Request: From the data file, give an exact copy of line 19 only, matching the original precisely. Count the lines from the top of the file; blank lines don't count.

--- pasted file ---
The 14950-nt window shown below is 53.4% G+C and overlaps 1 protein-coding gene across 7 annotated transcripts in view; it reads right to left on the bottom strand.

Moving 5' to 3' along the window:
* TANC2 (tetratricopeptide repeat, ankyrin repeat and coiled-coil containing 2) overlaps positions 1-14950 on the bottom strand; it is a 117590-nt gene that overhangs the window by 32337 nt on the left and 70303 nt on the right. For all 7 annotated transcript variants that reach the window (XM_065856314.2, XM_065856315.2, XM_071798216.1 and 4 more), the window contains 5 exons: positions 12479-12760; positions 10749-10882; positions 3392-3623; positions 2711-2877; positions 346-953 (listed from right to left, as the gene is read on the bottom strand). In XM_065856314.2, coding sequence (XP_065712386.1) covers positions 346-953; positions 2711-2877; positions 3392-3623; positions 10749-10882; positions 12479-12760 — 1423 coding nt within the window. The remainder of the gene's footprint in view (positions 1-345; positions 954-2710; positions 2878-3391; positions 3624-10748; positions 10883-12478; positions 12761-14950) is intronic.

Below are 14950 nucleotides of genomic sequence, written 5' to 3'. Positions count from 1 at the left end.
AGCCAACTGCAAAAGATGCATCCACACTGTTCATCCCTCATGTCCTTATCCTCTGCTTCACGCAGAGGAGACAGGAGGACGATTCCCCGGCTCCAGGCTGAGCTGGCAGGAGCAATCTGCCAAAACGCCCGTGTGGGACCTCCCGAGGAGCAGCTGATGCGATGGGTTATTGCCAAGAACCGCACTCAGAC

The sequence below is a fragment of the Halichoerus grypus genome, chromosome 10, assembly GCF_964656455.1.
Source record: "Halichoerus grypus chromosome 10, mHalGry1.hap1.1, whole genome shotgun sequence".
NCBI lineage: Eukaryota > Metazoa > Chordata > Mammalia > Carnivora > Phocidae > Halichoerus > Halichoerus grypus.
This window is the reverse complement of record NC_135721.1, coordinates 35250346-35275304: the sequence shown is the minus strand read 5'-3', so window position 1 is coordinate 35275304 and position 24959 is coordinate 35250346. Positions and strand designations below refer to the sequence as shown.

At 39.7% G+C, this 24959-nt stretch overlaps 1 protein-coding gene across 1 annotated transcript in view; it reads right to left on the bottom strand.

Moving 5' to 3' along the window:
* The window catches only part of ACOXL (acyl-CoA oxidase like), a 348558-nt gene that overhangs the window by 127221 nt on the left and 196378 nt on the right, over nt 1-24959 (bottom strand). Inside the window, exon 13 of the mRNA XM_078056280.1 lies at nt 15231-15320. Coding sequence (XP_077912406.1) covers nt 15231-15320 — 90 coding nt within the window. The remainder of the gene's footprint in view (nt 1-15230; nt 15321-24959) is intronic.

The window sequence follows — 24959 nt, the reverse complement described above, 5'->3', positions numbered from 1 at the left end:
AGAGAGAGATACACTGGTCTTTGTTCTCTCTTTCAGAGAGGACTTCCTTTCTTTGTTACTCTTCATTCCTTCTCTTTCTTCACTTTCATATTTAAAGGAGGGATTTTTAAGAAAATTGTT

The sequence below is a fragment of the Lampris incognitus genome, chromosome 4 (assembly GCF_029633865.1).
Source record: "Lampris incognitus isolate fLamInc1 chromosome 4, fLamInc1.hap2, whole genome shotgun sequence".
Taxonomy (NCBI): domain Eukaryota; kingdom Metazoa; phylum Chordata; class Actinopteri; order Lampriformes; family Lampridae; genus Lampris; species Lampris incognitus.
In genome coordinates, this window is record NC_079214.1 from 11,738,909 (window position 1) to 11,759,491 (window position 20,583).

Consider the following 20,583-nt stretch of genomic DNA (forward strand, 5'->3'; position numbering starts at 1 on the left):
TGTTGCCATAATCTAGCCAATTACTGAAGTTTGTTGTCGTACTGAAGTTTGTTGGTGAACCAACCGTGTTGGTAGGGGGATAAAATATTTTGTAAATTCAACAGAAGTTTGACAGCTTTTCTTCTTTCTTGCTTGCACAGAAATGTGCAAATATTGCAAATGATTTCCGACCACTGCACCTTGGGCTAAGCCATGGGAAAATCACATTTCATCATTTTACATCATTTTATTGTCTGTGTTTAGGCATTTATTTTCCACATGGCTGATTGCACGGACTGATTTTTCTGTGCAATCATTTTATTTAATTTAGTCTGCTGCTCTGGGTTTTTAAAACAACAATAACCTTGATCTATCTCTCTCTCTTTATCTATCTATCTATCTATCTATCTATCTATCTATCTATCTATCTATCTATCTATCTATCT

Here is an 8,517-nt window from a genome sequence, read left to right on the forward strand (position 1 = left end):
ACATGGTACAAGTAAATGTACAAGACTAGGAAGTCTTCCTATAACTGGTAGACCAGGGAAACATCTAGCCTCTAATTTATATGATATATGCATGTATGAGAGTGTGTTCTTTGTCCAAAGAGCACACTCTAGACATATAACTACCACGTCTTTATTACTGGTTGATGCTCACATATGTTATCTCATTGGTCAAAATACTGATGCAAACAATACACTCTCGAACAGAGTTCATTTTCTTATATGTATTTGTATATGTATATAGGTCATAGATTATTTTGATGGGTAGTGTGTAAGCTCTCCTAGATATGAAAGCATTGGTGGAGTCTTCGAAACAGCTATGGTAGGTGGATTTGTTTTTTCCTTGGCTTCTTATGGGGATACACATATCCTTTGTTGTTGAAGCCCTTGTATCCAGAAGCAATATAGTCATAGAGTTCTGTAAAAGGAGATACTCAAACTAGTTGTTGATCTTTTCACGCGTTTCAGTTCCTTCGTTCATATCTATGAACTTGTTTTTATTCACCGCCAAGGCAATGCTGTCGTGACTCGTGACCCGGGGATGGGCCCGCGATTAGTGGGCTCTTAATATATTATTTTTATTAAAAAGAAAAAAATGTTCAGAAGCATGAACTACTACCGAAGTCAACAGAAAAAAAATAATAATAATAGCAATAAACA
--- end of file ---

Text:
Consider the following 20,583-nt stretch of genomic DNA (forward strand, 5'->3'; position numbering starts at 1 on the left):